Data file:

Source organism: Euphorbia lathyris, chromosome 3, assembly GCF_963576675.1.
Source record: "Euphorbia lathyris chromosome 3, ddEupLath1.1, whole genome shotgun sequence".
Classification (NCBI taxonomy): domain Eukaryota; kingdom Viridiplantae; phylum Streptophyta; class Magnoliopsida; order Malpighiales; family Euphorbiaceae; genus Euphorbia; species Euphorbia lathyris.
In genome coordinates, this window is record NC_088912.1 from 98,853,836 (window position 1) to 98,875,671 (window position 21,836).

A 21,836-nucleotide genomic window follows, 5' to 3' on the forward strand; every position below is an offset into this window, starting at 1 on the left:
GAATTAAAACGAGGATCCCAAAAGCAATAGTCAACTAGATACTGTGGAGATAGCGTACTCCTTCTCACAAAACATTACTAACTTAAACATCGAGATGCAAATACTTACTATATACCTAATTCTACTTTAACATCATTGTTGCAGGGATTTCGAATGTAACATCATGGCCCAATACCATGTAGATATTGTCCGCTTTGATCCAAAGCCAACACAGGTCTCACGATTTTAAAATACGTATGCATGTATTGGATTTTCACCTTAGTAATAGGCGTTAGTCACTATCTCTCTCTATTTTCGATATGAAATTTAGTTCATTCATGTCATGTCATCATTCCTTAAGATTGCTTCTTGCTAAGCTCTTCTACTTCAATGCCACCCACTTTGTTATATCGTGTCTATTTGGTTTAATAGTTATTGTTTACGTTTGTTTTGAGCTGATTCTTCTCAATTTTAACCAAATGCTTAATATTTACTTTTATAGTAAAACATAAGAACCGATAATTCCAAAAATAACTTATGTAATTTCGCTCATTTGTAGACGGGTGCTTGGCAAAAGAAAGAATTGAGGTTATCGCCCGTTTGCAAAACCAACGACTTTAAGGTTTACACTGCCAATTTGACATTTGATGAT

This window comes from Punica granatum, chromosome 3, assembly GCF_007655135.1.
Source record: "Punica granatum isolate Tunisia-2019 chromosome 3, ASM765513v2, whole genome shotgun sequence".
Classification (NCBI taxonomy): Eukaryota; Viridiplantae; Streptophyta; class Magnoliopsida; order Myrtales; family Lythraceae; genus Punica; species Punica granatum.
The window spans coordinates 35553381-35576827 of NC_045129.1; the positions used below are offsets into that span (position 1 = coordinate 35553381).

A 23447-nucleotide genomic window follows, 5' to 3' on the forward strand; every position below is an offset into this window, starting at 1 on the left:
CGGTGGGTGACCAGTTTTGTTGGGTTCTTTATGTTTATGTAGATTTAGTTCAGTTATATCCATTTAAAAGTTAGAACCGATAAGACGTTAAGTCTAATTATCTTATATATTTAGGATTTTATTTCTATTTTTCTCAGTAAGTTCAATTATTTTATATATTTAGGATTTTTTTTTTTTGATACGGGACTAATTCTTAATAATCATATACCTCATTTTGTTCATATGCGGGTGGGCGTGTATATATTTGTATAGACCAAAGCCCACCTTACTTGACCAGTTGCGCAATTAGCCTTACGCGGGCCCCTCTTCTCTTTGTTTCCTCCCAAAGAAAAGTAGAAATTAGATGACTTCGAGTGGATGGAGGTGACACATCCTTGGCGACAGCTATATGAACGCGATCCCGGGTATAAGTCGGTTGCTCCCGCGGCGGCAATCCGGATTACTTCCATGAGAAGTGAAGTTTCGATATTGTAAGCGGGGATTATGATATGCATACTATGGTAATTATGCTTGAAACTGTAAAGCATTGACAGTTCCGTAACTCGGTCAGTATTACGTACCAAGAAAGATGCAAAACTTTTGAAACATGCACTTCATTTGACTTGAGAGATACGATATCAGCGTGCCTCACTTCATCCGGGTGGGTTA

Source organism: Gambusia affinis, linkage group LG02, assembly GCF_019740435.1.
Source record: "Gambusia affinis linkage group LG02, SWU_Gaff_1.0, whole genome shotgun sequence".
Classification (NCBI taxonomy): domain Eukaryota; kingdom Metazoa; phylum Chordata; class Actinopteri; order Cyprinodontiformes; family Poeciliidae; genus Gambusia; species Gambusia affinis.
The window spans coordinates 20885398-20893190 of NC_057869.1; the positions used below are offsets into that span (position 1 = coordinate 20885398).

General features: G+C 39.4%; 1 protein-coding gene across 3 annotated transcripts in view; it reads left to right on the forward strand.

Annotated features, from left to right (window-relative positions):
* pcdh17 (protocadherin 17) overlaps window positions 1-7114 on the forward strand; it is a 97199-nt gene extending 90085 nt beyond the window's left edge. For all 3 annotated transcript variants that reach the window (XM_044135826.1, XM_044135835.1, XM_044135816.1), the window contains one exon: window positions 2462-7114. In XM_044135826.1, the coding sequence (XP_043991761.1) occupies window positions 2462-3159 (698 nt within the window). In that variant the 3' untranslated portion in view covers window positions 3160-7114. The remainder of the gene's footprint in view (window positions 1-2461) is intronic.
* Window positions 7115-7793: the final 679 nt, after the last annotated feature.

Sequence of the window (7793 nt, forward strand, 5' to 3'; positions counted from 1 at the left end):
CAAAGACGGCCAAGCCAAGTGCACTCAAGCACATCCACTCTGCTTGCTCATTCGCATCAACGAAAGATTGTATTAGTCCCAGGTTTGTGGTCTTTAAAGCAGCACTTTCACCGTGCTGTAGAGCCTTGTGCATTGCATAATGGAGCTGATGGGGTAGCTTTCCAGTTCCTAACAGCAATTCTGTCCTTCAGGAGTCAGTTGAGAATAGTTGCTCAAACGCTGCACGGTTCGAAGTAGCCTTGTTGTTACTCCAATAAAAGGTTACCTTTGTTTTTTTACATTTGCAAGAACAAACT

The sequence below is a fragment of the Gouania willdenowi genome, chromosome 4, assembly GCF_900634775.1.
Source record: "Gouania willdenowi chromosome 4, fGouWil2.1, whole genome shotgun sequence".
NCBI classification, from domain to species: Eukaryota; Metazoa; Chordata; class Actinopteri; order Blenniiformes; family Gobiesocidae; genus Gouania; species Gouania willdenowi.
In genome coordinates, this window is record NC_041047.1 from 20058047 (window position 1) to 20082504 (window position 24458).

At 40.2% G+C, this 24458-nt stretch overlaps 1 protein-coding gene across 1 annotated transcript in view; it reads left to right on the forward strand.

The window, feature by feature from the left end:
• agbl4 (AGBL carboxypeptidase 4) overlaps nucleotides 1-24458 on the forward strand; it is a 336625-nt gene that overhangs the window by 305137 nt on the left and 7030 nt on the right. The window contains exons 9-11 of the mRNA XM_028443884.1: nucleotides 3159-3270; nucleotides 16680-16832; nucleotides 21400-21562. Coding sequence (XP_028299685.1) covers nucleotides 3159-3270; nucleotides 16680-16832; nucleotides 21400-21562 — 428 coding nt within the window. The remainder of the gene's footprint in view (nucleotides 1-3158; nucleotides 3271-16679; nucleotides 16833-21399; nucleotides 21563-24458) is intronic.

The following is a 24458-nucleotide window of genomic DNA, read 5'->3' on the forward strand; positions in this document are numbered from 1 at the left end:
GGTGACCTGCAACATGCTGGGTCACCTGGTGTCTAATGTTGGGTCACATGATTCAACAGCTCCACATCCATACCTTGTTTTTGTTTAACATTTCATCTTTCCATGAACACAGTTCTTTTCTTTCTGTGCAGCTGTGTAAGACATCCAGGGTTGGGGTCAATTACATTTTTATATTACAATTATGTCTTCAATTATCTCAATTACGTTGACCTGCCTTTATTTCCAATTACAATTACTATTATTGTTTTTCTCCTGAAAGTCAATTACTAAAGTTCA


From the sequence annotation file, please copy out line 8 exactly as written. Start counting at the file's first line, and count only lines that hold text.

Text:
Source record: "Punica granatum isolate Tunisia-2019 chromosome 3, ASM765513v2, whole genome shotgun sequence".